A bollard appears

The newest bollard in town has been put up at the top of Greenside Lane which has been the site of a few road incidents over recent weeks.

The problem was that although the new road layout means that anyone in a vehicle entering from Greenside Place has to cross a cycle lane and a pavement, GPS advised that it was still possible to access Greenside Lane. But it is not. And now the council has put up a bollard to put an end to any doubt.

Photo courtesy of Lìam Rudden Media

Council budget

Today the council sets its budget for the next year – or it will get down to business to do so after hearing from eleven deputations only some of which are written.

Colinton Community Council have written to the council asking that the budget for fixing roads in the city – and particularly in Colinton – is increased. The community council advise of two incidents caused by potholes, one of which involved a cyclist on Bridge Road, and the other a car driver on Gillespie Road.

Trinity Primary School Parent Council has asked the council to prioritise funding of schools. They refer to their earlier deputation last month when they responded to the possibility of £8.2 million of cuts to the education budget. While that cut has been deferred the parent council remain concerned about any future funding cuts on behalf of their 580 children enrolled at the school.

James Gillespie’s High School Parent Council want the council to know how concerned they were about the proposed £8.2 million cuts and they question the basis on which the proposed reduction in spending was made given the swift u-turn. James Gillespie’s Primary School have also written to councillors saying how pleased they were that the spending cuts did not go ahead, but they have concerns about the lack of transparency about the financing of new proposals.

Stockbridge Primary School Parent Council has also said how relieved they are that the cuts are not going ahead but at the same time they question the budget proposals by the various political groups. They say that the proposals show a “lack of understanding and knowledge of the current state of city education”. The parents also question in particular the SNP group’s suggestion about Friday afternoon after school care apparently made without any concrete information about where the £5.11 million to pay for it would come from. They also point out that there are already other activities using the classrooms on Friday afternoons.

Other deputations will be made by unions such as Edinburgh Trade Union Council and Unite, Edinburgh Tenants Federation, Edinburgh EIS, and NLRP12 will also make a verbal submission to the meeting.

The amount which it has to spend is the same, no matter which political group has most influence over it when the decision is finally made. Last year it was the Liberal Democrat budget which was approved. This year there has possibly been a bit more talking and discussion among the various political groups.

All of the political groups present a budget and then speak to their proposals at the meeting. After due procedure the 63 councillors will vote and adopt the spending plans and rate of council tax rise which the successful financial outline proposes. This year the First Minister, Humza Yousaf, threw a spanner in the works by saying that there should be a council tax freeze. As long as The City of Edinburgh Council does not increase the rate of council tax (last year it rose by five per cent) then The Scottish Government will pay a sum of £16.1 million by way of compensation for lost income.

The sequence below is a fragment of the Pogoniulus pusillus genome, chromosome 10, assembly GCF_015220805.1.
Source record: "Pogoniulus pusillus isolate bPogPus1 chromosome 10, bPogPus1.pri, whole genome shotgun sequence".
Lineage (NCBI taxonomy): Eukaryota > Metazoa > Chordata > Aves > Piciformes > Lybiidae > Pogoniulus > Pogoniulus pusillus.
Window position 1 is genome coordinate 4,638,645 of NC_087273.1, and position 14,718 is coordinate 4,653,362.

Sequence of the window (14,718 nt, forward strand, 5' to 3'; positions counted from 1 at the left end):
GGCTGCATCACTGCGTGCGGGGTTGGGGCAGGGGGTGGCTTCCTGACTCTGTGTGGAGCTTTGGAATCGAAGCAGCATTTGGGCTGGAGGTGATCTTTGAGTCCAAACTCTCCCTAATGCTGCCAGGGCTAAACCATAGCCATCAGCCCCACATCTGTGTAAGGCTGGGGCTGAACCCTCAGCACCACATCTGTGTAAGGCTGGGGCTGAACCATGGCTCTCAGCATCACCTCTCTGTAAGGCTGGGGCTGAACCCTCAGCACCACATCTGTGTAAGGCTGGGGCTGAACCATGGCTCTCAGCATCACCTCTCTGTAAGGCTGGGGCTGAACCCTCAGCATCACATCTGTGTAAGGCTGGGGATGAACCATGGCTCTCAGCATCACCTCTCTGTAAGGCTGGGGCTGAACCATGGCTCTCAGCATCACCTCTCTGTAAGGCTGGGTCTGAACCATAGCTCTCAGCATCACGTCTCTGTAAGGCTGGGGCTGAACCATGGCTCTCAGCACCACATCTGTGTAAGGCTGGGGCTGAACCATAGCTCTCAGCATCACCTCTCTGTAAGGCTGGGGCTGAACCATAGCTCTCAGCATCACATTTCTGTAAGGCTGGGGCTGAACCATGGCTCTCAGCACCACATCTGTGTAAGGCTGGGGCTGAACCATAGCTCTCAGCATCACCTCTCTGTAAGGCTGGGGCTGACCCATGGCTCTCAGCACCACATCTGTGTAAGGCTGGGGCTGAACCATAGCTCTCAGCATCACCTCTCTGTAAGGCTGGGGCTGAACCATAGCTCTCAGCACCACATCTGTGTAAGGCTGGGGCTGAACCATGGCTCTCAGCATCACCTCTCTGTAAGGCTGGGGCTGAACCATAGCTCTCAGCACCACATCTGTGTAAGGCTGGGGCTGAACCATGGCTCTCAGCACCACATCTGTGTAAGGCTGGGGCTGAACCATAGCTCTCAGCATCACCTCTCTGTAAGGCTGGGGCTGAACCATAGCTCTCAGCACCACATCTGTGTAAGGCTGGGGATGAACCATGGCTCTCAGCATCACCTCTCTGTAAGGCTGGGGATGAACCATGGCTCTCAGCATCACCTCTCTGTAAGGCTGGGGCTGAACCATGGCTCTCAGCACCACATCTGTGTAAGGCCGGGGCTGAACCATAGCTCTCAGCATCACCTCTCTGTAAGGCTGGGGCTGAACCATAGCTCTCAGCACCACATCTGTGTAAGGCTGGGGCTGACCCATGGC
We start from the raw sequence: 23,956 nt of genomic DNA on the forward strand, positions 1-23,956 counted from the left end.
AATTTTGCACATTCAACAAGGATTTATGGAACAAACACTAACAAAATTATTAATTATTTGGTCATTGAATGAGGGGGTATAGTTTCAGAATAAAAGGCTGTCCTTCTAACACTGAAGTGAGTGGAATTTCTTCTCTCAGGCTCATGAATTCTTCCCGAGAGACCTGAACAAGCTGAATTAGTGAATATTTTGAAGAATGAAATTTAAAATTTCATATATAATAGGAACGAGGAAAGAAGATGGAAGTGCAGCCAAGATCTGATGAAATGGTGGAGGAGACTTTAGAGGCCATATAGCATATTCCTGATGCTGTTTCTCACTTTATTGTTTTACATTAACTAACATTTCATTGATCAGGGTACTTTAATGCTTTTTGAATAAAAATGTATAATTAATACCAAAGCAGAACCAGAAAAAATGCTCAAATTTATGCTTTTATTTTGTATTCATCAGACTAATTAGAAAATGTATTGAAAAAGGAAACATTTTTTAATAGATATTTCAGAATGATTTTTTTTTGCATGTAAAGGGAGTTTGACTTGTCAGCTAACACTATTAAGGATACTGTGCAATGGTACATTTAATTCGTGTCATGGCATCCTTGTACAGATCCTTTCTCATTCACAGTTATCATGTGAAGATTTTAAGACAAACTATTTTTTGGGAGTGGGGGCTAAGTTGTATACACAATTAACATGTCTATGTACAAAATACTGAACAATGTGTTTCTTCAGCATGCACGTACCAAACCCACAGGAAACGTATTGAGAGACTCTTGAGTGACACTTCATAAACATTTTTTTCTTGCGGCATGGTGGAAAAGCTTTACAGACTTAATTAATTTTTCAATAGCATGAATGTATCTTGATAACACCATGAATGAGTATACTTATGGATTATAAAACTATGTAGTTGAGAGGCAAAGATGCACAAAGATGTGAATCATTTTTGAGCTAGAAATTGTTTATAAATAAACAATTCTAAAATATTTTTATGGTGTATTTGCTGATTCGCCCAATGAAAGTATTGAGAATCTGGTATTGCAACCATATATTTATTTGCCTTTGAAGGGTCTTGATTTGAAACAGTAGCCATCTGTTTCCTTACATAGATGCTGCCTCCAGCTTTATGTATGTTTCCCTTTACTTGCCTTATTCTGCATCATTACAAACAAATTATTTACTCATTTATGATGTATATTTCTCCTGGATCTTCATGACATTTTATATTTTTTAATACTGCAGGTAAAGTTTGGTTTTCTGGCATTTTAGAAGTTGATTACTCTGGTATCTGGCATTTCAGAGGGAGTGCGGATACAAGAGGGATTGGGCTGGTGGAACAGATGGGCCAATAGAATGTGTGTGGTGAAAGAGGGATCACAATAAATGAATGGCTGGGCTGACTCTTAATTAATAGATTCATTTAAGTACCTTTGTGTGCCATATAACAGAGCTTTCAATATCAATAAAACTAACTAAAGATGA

Anyone may access all of the papers and follow the meeting live from 9.45am or as a recording here.

City Chambers High Street Edinburgh

New director of SHBT

Scottish Historic Buildings Trust have appointed a new director Dr Sam Gallacher.

Sam joins the Trust from his role as Keeper of The Burrell Collection in Glasgow, the category A-listed modernist museum building and home to the world-famous collection of fine and decorative arts amassed by shipping merchant Sir William Burrell which was named Art Fund Museum of the Year in 2023 following a major refurbishment project. Formerly Assistant Director of the Medici Archive Project in Florence, Italy, more recently he worked for the National Trust for Scotland in Glasgow, Dumfries & Galloway and the Scottish Borders managing a broad range of historic buildings, capital projects, natural and designed landscapes, and art collections.

Get ready for Critical Mass this Saturday

Join in with a cycle ride for everyone ending up at The Causey.

Our February issue

Our February issue is out now and we are already working on the March issue. The February edition has more on Stephen Rafferty’s exclusive story about Chief Constable Jo Farrell revealed in our centre spread and our new columnist Liam Rudden will entertain you with news of all the theatre you must see.

We are pleased with this month’s issue, and really pleased to be nominated for an award which will be announced in March. And if you wish to buy a copy and have it delivered to your home or business then please subscribe here.

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Founding Editor of The Edinburgh Reporter.
Edinburgh-born multimedia journalist and iPhoneographer.